Have you ever noticed that tomato juice somehow tastes better while you’re on an airplane?
I almost always order some when flying, and was curious how many others did the same.
As it turns out, I’m far from alone, and there’s some fascinating science behind the drinks popularity on commercial airline flights.
To give you some context on how popular it is: Lufthansa claims they serve 53,000 gallons of tomato juice annually, making it one of the most popular non-alcoholic beverages on their flights. Interestingly, this amount is just shy of the 59,000 gallons of beer served on the same airline in the same period.
So if you share my taste for sipping airplane tomato on your flights too, let’s dive into the reasons why tomato juice seems to be extra delicious when enjoyed at 35,000 feet and why we all crave it.
Cabin Pressure: The Sky’s the Limit
At cruising altitude, the cabin pressure is lower than at sea level, simulating conditions at around 6,000 to 8,000 feet above ground.
This change in pressure affects our taste buds, reducing our ability to taste sweet and salty flavors by up to 30%. While some foods might taste bland in-flight, tomato juice truly stands out.
Humidity: A Dry Twist
Low cabin humidity levels, typically around 10-20%, contribute to the dehydration experienced by passengers.
This dehydration, in turn, affects our perception of flavors. Studies have shown that dehydration can diminish our sense of saltiness and sweetness, allowing the savory taste of tomato juice to shine.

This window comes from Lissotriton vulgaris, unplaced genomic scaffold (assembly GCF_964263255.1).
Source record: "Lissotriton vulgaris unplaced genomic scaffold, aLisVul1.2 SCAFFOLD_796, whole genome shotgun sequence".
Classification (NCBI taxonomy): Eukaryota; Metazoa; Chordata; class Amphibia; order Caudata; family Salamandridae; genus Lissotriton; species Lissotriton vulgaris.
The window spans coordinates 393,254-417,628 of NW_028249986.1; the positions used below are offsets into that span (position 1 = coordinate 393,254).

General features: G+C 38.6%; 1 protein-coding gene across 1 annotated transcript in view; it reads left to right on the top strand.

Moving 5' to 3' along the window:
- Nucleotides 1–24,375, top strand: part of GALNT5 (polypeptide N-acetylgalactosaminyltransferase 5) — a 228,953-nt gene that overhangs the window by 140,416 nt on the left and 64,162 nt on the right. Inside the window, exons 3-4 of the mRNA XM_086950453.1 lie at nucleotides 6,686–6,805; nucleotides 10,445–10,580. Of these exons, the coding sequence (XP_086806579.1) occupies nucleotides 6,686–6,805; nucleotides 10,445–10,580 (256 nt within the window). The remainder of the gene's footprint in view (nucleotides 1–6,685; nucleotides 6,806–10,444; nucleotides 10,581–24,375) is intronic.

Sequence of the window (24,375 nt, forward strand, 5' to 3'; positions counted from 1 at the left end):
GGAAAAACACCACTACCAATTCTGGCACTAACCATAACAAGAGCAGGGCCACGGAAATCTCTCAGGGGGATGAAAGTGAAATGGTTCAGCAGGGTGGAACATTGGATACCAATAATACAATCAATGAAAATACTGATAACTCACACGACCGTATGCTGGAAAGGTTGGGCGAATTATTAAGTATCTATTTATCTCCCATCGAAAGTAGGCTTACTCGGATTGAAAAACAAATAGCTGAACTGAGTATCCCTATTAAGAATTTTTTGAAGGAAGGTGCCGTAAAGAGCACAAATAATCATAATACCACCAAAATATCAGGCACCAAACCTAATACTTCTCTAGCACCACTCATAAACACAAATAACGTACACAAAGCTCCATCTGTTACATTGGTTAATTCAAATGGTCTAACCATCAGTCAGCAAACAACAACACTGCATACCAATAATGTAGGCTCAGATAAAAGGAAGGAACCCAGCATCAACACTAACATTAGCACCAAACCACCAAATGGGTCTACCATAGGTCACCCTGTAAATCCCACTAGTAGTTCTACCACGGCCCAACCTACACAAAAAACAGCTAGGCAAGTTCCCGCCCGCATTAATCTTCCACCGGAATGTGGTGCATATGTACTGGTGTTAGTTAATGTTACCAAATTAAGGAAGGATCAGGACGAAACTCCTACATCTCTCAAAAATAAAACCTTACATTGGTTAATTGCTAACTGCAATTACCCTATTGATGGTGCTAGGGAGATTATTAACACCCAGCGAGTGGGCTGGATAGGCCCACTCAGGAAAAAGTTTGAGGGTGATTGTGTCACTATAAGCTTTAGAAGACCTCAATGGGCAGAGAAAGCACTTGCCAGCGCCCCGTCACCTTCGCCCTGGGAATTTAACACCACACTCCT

Background Noise: A Silver Lining
The airplane’s engine noise, though sometimes bothersome, has an intriguing impact on our taste perception.
Research indicates that loud background noise can suppress sweet and salty flavors, while enhancing the savory umami taste found in tomatoes.
This creates a unique sensory experience, with the engine noise providing an unexpected boost to the taste of tomato juice.
Umami: The Secret to Savory Satisfaction
Tomatoes are rich in glutamates, which are responsible for the savory umami taste. When combined with the effects of cabin pressure, humidity, and background noise, the umami-rich nature of tomato juice becomes even more appealing to our taste buds.
So, Why Does Tomato Juice Taste Better On Planes?
Tomato juice tastes better on airplanes due to the unique combination of cabin pressure, humidity, and background noise that enhances its umami flavor.
This popular in-flight beverage is not only satisfying and filling, but it may also provide relief for travelers experiencing motion sickness or nausea.
I can personally attest to this, as my motion sickness is always worse on an empty stomach, and consuming some calories almost always helps.
So, the next time you find yourself enjoying a glass of tomato juice on a flight, take a moment to appreciate the interplay of cabin pressure, humidity, and background noise that makes this seemingly simple beverage taste extraordinary in the sky.
With a better understanding of the science behind the phenomenon, you can savor your tomato juice even more and feel superior to everyone else on the plane with your newfound airplane juice knowledge.